Why speaking different languages at home is great for your young child
If you speak more than one language at home, you might already be wondering how and when to introduce them to your baby. And you might have heard a few things about language learning that simply aren’t true – there are plenty of myths around.
A common myth is that speaking more than one language confuses children and can lead to speech delay. In fact, being able to speak more than one language has huge benefits, says specialist speech and language therapist Catherine Pape.
“The majority of the world population speaks more than one language. Babies are born ready to learn languages, and can absorb any language spoken around them,” explains Catherine. “Raising your child in two or more languages will help the development of their brain, their self-confidence, wellbeing and learning skills; and also means they’ll be better equipped to learn other languages later on in life."
There are also cultural benefits: they’ll feel closer to people and part of their community.
Supporting your child – advice from experts and other parents
Start speaking to your child in your other languages as early as possible, recommends Catherine. “Talk to your baby before they are born, using whichever language you feel most comfortable with.”
Maria is raising her daughter in English, Swahili and Gujarati. “It’s important to start from them being tiny with basic communication,” she says. “We use words from all the languages, although Swahili is the hardest to include.”
Don’t worry if your children mix up languages – it’s normal and doesn’t mean that they don’t understand them, says Catherine.
Their brains are wired to pick up more than one language and hearing multiple languages is not confusing.
Delphine’s three children are bilingual in French and English and mix the two languages, resulting in a lot of ‘Franglish’ in the home (both Delphine and her husband are French). “They are more exposed to English, so it seems to take over in their brain and they use more English sentence structure when speaking in French.”
Respond to what your child shows an interest in, and take these opportunities to introduce new words, adds Catherine. “When they do start to talk, some children might respond in only one language and parents sometimes find this difficult. There's no need to worry, just model the word back in the language you are using. The child will learn to understand the language whether they actually speak it themselves or not.”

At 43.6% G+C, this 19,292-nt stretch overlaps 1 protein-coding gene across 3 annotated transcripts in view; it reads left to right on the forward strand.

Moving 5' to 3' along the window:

Don’t feel that you need to tell the child to use a specific language, says Catherine.
Apply the same rule to them as you do to yourself: use whichever language you feel most comfortable with in that moment.
But it’s worth being consistent in speaking all your languages even if your child is keen to speak one more than others, recommends mum Mandeep. “We make a conscious effort to speak Punjabi even though my son prefers to speak in English”. Equally, Zeynep who is teaching her son Turkish, says patience is important too. “I try not to force him too much to use a particular language as this might create a more negative attitude in the long run.”
When they’re older, explain what being bilingual or multilingual actually means, so they know why they speak different languages to their friends. Make clear how it can help them feel connected to their family background.
Mandeep says that her son is more open to different cultures and involved in his community because he speaks Punjabi. “It’s good for him to speak to older Sikhs at the gurdwara so that they’re not isolated.”
Common questions about bilingualism
|Are my kids are ‘too old’ to learn a language if they haven’t spoken it since birth?||“The earlier the child experiences another language, and the more they are exposed to it, the easier it will be for them to learn. This doesn’t mean, though, that it’s too late for older children, and even adults! It’s never too late to become fluent in a language,” says Catherine.|
|Do I need to switch to English when my child starts school?||This is something that lots of parents worry about. However, there is no need to use the language your child will be educated in (it might be English or another language such as Welsh) at home. They will get enough exposure at school to this language and learn it at a rapid pace. Your home and community might be the only places your child will hear their home language(s), so it's best to use it as much as possible.|
|Should I give up if my child doesn’t respond to a language?||“If there are more than two languages in your home, don’t worry, your baby will be able to work it all out in time,” says Catherine. “Everyone should use the language they feel most comfortable with.”|
Top tips for raising your child as bilingual or multilingual:
Spend time speaking with your child in each language and set aside specific time to speak languages they’re less used to. Don't worry about switching between languages as this is normal, helpful and most bilingual or multilingual people do it without even realising.
Sing and tell stories in different languages – the rhyme and repetition help children remember words and how they’re made. Some families find it useful to add signs or gesture as they are the same in different languages.
If possible, watch TV or set DVDs and streaming services in your second languages occasionally.
Read to your children in different languages. Use wordless books if you can't read in your home language or it's a language that doesn't have a written form.
Set mobile devices to your other languages.
Find social opportunities for your children to use their languages; they could join a group or visit friends or relatives who speak them too.